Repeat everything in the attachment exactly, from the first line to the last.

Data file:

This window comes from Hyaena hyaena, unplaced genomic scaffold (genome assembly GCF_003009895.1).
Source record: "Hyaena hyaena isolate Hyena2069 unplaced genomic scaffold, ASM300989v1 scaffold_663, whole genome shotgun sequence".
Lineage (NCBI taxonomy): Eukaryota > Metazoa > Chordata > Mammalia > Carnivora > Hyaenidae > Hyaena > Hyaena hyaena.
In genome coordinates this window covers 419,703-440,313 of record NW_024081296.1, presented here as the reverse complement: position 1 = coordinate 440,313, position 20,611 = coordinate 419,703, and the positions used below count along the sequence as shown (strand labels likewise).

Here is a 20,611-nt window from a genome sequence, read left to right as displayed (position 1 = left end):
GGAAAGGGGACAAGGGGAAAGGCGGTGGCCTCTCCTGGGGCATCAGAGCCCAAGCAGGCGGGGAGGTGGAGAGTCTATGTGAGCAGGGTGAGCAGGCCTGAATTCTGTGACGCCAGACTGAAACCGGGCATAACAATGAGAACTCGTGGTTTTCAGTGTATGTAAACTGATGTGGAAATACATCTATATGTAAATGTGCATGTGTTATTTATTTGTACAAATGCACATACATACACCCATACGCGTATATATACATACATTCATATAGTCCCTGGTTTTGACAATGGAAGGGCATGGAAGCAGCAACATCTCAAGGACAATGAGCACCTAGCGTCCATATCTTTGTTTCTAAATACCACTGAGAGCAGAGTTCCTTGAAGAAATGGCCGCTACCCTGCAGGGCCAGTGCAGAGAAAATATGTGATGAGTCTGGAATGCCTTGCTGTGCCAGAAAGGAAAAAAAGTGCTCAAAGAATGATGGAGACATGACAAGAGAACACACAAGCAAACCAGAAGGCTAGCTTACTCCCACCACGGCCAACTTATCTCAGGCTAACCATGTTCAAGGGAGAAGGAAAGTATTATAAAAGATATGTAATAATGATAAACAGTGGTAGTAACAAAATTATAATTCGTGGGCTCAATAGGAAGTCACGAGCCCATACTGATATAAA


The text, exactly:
This window comes from Hyaena hyaena, unplaced genomic scaffold (genome assembly GCF_003009895.1).
Source record: "Hyaena hyaena isolate Hyena2069 unplaced genomic scaffold, ASM300989v1 scaffold_663, whole genome shotgun sequence".
Lineage (NCBI taxonomy): Eukaryota > Metazoa > Chordata > Mammalia > Carnivora > Hyaenidae > Hyaena > Hyaena hyaena.
In genome coordinates this window covers 419,703-440,313 of record NW_024081296.1, presented here as the reverse complement: position 1 = coordinate 440,313, position 20,611 = coordinate 419,703, and the positions used below count along the sequence as shown (strand labels likewise).

Here is a 20,611-nt window from a genome sequence, read left to right as displayed (position 1 = left end):
GGAAAGGGGACAAGGGGAAAGGCGGTGGCCTCTCCTGGGGCATCAGAGCCCAAGCAGGCGGGGAGGTGGAGAGTCTATGTGAGCAGGGTGAGCAGGCCTGAATTCTGTGACGCCAGACTGAAACCGGGCATAACAATGAGAACTCGTGGTTTTCAGTGTATGTAAACTGATGTGGAAATACATCTATATGTAAATGTGCATGTGTTATTTATTTGTACAAATGCACATACATACACCCATACGCGTATATATACATACATTCATATAGTCCCTGGTTTTGACAATGGAAGGGCATGGAAGCAGCAACATCTCAAGGACAATGAGCACCTAGCGTCCATATCTTTGTTTCTAAATACCACTGAGAGCAGAGTTCCTTGAAGAAATGGCCGCTACCCTGCAGGGCCAGTGCAGAGAAAATATGTGATGAGTCTGGAATGCCTTGCTGTGCCAGAAAGGAAAAAAAGTGCTCAAAGAATGATGGAGACATGACAAGAGAACACACAAGCAAACCAGAAGGCTAGCTTACTCCCACCACGGCCAACTTATCTCAGGCTAACCATGTTCAAGGGAGAAGGAAAGTATTATAAAAGATATGTAATAATGATAAACAGTGGTAGTAACAAAATTATAATTCGTGGGCTCAATAGGAAGTCACGAGCCCATACTGATATAAA